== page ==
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He Can't Just Say No

September 08, 1986

President and Mrs. Reagan will appear together on television next Sunday with a joint message on drugs.

It is not clear what they will say, but a White House announcement that sounded like something out of a World War II savings-bond rally said that they would carry the message "into every home, every school, every college campus, every locker room, every corporate board room, every office, every studio."

The announcement also ticked off the major features of the President's program to produce a drug-free society. Money was not on the list.

So it seems almost certain that the President will once more put the fear of the furies into the hearts of an electorate that already puts drugs ahead of unemployment and war as things to worry about. The electorate obviously listens, but its alarm is not the problem. The problem is young people who still have not tried drugs for the first time but are going to. Talk seems not to be the answer there; thousands more try drugs every day.

But will the President also share a revelation that a nation can no more talk itself out of drug addiction than an addict can, and say that he is ordering up hundreds of millions of new dollars for the only two weapons of substance--treatment and law enforcement? And will he say, with a national debt of $2 trillion on which Washington pays interest of $13.5 billion every month, where that money will come from? If not, he can expect his campaign to produce more of the same--more addicts, more law-enforcement officers working round the clock and still losing ground.

It is difficult to know what the drug problem looks like from the White House, although it obviously makes some appearances in the guise of political opportunity. It is easier to see on what Times writer Steven R. Churm called "the front line" in a recent and compelling report on drug clinics around Los Angeles.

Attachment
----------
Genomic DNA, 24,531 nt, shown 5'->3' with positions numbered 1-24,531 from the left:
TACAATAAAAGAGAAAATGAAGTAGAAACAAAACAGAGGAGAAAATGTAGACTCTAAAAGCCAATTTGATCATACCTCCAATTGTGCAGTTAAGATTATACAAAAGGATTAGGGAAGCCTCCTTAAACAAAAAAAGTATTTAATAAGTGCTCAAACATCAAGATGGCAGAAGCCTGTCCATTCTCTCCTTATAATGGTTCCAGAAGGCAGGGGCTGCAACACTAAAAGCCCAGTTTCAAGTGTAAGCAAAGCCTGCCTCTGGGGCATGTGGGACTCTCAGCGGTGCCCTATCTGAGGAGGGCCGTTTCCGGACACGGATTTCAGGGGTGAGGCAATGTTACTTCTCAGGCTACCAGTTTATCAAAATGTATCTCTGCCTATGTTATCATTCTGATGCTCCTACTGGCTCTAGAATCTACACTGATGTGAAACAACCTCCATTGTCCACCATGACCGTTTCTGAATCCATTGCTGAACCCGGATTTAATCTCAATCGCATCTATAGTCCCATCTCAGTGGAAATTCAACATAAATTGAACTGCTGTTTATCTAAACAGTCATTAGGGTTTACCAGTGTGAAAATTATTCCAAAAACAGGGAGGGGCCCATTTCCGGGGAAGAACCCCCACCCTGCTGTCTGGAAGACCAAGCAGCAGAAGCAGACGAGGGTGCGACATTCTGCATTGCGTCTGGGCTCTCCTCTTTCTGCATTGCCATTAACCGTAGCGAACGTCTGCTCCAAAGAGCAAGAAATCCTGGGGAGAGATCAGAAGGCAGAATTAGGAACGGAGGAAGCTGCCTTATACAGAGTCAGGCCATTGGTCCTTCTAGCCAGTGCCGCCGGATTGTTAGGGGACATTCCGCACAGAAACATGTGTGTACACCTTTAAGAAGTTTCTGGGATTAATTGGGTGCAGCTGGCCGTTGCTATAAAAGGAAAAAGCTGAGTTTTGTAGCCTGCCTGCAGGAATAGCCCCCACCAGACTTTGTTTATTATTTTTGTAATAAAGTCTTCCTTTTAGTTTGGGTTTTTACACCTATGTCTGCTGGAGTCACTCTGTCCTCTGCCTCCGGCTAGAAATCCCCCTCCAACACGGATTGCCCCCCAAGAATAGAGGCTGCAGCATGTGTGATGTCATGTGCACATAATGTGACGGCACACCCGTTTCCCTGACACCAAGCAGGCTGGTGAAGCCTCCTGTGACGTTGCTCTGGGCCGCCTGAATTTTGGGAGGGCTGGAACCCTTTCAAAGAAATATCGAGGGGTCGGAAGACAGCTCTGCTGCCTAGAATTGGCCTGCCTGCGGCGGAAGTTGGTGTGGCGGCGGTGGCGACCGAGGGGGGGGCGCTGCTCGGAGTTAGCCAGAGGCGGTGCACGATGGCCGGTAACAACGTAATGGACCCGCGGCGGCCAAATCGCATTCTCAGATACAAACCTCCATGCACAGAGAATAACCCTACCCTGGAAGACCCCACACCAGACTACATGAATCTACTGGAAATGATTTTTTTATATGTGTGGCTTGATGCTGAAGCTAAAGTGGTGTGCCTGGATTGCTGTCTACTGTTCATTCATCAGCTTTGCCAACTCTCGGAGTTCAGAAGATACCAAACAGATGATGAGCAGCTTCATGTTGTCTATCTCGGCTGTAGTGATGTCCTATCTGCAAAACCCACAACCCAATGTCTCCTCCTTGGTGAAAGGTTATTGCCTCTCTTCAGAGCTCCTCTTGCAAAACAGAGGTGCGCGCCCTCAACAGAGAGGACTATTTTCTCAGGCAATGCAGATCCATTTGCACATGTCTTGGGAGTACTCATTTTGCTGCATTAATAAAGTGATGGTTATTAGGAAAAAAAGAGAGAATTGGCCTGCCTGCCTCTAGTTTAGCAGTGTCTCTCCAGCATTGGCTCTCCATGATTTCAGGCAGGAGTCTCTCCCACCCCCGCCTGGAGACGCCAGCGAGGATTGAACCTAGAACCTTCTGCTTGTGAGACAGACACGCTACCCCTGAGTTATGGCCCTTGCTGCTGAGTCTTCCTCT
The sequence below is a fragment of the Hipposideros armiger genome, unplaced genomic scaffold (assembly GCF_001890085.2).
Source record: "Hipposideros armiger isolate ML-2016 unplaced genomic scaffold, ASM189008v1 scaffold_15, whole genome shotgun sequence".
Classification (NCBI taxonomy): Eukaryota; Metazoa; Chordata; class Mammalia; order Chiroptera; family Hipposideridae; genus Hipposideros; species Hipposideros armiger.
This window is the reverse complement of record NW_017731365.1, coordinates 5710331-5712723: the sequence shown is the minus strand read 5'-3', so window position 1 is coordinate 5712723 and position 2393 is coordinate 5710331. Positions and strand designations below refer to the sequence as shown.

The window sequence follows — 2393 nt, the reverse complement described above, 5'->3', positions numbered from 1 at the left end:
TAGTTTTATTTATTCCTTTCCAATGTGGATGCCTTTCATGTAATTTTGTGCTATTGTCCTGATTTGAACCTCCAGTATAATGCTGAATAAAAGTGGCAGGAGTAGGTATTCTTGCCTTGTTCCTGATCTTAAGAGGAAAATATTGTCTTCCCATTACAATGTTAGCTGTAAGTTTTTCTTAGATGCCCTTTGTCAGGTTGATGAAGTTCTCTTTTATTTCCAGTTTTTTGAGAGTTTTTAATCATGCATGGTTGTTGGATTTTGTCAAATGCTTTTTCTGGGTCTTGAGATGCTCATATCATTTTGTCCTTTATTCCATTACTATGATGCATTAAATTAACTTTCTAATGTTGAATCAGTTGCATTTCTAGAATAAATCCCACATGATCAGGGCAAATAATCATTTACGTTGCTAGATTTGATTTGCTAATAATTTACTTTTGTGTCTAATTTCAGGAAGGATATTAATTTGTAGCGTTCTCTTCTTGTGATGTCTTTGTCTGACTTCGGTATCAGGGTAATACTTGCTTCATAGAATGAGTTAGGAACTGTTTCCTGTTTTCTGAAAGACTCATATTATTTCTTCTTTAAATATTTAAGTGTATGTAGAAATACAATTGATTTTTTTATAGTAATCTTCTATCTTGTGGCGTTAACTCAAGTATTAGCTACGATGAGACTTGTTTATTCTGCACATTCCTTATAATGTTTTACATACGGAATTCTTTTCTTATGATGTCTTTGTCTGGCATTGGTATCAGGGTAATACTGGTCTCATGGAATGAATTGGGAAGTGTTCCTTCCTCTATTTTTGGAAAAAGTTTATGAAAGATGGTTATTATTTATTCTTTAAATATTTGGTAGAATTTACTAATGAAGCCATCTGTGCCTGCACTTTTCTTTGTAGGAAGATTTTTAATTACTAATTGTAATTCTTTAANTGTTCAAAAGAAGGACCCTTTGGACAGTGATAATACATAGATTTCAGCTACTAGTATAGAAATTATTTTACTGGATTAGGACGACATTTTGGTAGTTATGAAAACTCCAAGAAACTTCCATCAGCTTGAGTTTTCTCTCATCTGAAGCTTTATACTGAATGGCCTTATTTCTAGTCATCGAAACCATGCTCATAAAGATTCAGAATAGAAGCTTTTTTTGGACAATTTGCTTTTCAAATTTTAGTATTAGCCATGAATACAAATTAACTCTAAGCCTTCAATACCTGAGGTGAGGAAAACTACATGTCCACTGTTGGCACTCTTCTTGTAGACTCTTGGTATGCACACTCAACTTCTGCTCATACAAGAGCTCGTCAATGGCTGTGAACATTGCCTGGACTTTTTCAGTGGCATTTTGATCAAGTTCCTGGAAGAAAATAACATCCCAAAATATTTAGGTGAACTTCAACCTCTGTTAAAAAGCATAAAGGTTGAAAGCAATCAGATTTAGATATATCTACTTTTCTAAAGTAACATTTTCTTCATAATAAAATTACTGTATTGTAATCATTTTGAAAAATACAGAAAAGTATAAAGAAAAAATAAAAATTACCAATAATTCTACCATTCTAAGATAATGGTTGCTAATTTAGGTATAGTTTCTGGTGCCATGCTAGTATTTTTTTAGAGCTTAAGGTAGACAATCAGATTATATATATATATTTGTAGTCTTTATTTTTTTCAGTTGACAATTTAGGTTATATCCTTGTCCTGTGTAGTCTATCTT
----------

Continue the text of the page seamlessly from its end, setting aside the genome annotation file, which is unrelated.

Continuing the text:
Budgets are so bare that addicts must wait four months, and in isolated cases much longer, to get into some clinics; some die before their names get to the top of the waiting lists. "I don't sleep well at night anymore," a drug counselor said. "How can you sleep when you spent the day telling a mother that all you can do for her teen-age daughter going through withdrawals is put her on a waiting list?"

Scrimping on budgets of clinics for addicts works not only against society's obligation to help the afflicted but also against the campaign against drugs itself. It costs Los Angeles County $30 a day to help pry an addict free of drugs. That is scarcely a balance for the $300 to $400 that an addict will steal to buy drugs while he is on the waiting list for help--money that also helps make selling drugs worthwhile.

It also deprives society of the most eloquent voices against drugs--the voices of those whose habits are arrested, who will never be completely free of the yearning for drugs, who can talk in the haunted and tortured terms that potential victims can understand.

To escalate the fight against drugs, the Democratic leadership in the House has legislation waiting for action when Congress returns to Washington this week. It would cost $3.75 billion. That may be too much, and it may be not enough. But at least Congress is talking about money--the only weapon that can make a dent in drug abuse. If the President is serious about fighting drugs, he will say that he is ready to support the program and will find the money for it. He has no choice. If he wants to help, he can't just say no.

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